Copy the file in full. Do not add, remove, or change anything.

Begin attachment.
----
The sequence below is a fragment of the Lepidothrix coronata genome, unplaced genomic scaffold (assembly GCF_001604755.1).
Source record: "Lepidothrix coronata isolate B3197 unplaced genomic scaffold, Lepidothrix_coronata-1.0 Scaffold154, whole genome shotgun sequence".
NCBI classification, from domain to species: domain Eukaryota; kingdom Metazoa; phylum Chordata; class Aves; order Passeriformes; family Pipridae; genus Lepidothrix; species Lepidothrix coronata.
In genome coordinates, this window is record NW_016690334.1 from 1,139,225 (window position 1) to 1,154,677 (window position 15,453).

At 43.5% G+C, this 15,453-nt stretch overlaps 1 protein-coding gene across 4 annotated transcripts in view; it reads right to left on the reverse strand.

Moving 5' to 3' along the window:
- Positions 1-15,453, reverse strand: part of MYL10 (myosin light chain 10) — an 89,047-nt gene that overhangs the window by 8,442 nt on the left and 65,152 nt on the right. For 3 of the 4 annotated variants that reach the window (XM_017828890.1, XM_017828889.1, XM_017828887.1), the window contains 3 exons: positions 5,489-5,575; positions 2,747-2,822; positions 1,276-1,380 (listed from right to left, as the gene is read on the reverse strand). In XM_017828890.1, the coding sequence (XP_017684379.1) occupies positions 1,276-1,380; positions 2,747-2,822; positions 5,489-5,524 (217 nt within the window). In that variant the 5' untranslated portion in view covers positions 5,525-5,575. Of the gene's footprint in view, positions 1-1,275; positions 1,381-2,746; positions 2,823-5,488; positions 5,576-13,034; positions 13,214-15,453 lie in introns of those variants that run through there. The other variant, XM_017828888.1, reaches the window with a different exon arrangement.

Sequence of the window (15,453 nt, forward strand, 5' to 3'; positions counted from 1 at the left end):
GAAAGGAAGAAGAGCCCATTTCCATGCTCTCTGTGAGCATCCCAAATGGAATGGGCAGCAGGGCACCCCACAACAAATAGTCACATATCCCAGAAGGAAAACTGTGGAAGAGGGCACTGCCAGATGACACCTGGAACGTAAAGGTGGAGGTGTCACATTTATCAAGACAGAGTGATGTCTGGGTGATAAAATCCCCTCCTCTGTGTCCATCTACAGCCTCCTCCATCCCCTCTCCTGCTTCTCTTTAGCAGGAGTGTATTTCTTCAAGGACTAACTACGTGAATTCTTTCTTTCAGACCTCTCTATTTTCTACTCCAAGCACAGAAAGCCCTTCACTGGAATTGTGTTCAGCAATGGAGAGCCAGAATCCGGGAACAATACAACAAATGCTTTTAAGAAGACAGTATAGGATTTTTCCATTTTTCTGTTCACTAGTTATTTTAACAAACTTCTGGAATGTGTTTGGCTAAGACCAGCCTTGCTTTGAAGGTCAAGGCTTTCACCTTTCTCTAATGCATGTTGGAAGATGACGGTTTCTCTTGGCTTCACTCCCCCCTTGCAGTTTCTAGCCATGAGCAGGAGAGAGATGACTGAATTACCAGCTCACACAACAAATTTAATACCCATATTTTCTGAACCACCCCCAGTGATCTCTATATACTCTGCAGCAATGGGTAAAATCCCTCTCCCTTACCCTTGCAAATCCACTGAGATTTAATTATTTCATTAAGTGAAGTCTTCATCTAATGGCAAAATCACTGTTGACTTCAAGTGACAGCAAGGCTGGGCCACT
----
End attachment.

The sequence below is a fragment of the Lepidothrix coronata genome, unplaced genomic scaffold (assembly GCF_001604755.1).
Source record: "Lepidothrix coronata isolate B3197 unplaced genomic scaffold, Lepidothrix_coronata-1.0 Scaffold154, whole genome shotgun sequence".
NCBI classification, from domain to species: domain Eukaryota; kingdom Metazoa; phylum Chordata; class Aves; order Passeriformes; family Pipridae; genus Lepidothrix; species Lepidothrix coronata.
In genome coordinates, this window is record NW_016690334.1 from 1,139,225 (window position 1) to 1,154,677 (window position 15,453).

At 43.5% G+C, this 15,453-nt stretch overlaps 1 protein-coding gene across 4 annotated transcripts in view; it reads right to left on the reverse strand.

Moving 5' to 3' along the window:
- Positions 1-15,453, reverse strand: part of MYL10 (myosin light chain 10) — an 89,047-nt gene that overhangs the window by 8,442 nt on the left and 65,152 nt on the right. For 3 of the 4 annotated variants that reach the window (XM_017828890.1, XM_017828889.1, XM_017828887.1), the window contains 3 exons: positions 5,489-5,575; positions 2,747-2,822; positions 1,276-1,380 (listed from right to left, as the gene is read on the reverse strand). In XM_017828890.1, the coding sequence (XP_017684379.1) occupies positions 1,276-1,380; positions 2,747-2,822; positions 5,489-5,524 (217 nt within the window). In that variant the 5' untranslated portion in view covers positions 5,525-5,575. Of the gene's footprint in view, positions 1-1,275; positions 1,381-2,746; positions 2,823-5,488; positions 5,576-13,034; positions 13,214-15,453 lie in introns of those variants that run through there. The other variant, XM_017828888.1, reaches the window with a different exon arrangement.

Sequence of the window (15,453 nt, forward strand, 5' to 3'; positions counted from 1 at the left end):
GAAAGGAAGAAGAGCCCATTTCCATGCTCTCTGTGAGCATCCCAAATGGAATGGGCAGCAGGGCACCCCACAACAAATAGTCACATATCCCAGAAGGAAAACTGTGGAAGAGGGCACTGCCAGATGACACCTGGAACGTAAAGGTGGAGGTGTCACATTTATCAAGACAGAGTGATGTCTGGGTGATAAAATCCCCTCCTCTGTGTCCATCTACAGCCTCCTCCATCCCCTCTCCTGCTTCTCTTTAGCAGGAGTGTATTTCTTCAAGGACTAACTACGTGAATTCTTTCTTTCAGACCTCTCTATTTTCTACTCCAAGCACAGAAAGCCCTTCACTGGAATTGTGTTCAGCAATGGAGAGCCAGAATCCGGGAACAATACAACAAATGCTTTTAAGAAGACAGTATAGGATTTTTCCATTTTTCTGTTCACTAGTTATTTTAACAAACTTCTGGAATGTGTTTGGCTAAGACCAGCCTTGCTTTGAAGGTCAAGGCTTTCACCTTTCTCTAATGCATGTTGGAAGATGACGGTTTCTCTTGGCTTCACTCCCCCCTTGCAGTTTCTAGCCATGAGCAGGAGAGAGATGACTGAATTACCAGCTCACACAACAAATTTAATACCCATATTTTCTGAACCACCCCCAGTGATCTCTATATACTCTGCAGCAATGGGTAAAATCCCTCTCCCTTACCCTTGCAAATCCACTGAGATTTAATTATTTCATTAAGTGAAGTCTTCATCTAATGGCAAAATCACTGTTGACTTCAAGTGACAGCAAGGCTGGGCCACT